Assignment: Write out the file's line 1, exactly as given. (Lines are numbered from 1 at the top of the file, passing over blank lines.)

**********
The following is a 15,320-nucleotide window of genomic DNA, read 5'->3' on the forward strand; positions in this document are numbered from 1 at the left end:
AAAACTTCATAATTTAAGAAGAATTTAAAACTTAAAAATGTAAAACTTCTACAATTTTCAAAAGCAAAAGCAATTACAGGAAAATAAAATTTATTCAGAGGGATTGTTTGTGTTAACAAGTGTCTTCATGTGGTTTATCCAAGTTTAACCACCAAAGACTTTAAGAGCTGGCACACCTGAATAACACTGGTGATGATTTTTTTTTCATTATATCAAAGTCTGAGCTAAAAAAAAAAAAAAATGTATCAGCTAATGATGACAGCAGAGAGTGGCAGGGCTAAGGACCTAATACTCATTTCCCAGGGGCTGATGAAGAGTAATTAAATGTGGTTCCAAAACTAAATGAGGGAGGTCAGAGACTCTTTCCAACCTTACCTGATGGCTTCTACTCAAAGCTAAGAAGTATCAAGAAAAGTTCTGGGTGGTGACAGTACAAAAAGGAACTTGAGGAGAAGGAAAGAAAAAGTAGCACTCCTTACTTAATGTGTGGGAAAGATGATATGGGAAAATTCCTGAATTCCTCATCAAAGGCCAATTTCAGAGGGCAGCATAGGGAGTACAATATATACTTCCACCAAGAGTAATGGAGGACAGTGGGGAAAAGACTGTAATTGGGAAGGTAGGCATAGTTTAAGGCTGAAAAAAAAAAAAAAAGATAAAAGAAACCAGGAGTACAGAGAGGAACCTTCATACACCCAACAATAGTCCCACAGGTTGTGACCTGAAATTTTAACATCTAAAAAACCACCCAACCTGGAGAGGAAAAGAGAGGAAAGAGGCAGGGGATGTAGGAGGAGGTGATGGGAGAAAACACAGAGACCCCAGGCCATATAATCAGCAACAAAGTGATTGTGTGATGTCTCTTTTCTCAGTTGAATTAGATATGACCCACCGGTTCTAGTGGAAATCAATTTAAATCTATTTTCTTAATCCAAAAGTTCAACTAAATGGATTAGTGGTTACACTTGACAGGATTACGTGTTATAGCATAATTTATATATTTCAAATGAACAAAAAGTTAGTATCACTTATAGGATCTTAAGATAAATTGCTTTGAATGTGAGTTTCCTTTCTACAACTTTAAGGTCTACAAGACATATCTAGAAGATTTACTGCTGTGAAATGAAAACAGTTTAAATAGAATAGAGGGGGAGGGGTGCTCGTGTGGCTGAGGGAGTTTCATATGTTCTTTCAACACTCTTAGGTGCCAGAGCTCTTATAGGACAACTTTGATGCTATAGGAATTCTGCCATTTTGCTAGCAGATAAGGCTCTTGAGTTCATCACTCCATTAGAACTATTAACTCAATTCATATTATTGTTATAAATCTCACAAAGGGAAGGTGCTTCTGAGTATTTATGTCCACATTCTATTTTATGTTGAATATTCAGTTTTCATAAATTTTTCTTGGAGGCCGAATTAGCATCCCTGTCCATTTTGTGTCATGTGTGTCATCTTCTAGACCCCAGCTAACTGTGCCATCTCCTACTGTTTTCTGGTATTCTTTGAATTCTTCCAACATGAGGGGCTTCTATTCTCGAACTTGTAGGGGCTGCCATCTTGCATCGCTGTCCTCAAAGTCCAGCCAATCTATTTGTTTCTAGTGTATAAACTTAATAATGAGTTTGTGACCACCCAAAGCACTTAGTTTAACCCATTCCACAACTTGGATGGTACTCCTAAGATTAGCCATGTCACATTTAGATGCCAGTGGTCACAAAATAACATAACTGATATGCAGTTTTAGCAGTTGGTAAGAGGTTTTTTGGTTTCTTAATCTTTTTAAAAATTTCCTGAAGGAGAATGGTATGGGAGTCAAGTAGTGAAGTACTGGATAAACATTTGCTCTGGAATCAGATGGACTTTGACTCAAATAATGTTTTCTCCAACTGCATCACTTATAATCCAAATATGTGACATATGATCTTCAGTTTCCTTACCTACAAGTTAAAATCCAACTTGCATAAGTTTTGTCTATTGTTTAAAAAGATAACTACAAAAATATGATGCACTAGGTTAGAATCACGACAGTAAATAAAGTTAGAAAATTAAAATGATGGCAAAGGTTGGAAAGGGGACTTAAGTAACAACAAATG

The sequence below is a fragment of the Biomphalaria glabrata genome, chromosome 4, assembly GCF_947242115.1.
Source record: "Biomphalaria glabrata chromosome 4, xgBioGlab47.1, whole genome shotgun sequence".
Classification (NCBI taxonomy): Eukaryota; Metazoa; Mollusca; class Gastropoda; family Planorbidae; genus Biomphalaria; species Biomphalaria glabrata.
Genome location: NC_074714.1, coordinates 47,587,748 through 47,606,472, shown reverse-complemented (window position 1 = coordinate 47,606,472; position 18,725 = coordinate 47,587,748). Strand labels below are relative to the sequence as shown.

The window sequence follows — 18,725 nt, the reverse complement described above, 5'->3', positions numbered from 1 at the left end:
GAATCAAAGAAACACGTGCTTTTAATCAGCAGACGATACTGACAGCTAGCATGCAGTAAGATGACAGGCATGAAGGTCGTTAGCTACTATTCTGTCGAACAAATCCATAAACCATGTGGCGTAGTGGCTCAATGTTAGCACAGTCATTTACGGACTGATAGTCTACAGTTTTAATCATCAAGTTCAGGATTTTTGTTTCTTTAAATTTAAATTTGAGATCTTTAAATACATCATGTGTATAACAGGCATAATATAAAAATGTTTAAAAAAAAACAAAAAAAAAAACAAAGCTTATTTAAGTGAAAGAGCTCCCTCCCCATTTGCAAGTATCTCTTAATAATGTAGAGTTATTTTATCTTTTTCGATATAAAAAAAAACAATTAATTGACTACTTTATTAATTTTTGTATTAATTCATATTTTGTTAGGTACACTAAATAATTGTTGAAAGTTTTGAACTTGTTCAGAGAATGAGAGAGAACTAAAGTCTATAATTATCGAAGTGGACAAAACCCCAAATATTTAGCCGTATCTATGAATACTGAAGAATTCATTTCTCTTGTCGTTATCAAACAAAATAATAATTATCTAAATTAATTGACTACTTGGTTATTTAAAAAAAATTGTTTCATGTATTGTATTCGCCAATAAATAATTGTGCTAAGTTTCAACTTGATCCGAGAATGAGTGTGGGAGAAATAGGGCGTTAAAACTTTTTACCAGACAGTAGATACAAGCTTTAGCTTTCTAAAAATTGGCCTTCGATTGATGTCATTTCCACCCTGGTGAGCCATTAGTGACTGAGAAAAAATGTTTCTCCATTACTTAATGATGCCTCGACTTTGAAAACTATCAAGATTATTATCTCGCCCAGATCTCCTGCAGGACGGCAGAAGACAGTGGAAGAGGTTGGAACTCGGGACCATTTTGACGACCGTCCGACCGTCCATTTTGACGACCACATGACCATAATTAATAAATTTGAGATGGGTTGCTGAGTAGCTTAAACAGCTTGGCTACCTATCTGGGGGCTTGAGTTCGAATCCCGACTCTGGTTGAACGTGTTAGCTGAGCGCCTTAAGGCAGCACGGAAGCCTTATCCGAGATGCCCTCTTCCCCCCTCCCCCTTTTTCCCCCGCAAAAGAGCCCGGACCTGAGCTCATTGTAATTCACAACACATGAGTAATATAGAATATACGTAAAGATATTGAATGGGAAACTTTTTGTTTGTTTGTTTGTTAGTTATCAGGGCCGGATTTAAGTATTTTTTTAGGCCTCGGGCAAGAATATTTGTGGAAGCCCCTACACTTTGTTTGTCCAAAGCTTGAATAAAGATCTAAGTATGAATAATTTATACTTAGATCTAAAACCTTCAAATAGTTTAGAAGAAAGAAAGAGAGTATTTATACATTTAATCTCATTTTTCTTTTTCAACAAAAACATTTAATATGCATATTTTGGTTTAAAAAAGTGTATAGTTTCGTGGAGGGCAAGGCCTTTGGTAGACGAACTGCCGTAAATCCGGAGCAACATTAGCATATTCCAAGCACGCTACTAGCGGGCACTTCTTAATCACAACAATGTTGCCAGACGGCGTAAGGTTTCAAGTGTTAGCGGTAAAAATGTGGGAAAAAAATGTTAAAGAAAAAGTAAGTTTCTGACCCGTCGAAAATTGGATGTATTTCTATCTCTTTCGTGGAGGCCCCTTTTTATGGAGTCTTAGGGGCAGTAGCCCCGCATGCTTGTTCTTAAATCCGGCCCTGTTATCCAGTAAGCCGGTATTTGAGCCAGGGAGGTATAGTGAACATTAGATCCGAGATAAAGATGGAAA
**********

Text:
The following is a 15,320-nucleotide window of genomic DNA, read 5'->3' on the forward strand; positions in this document are numbered from 1 at the left end: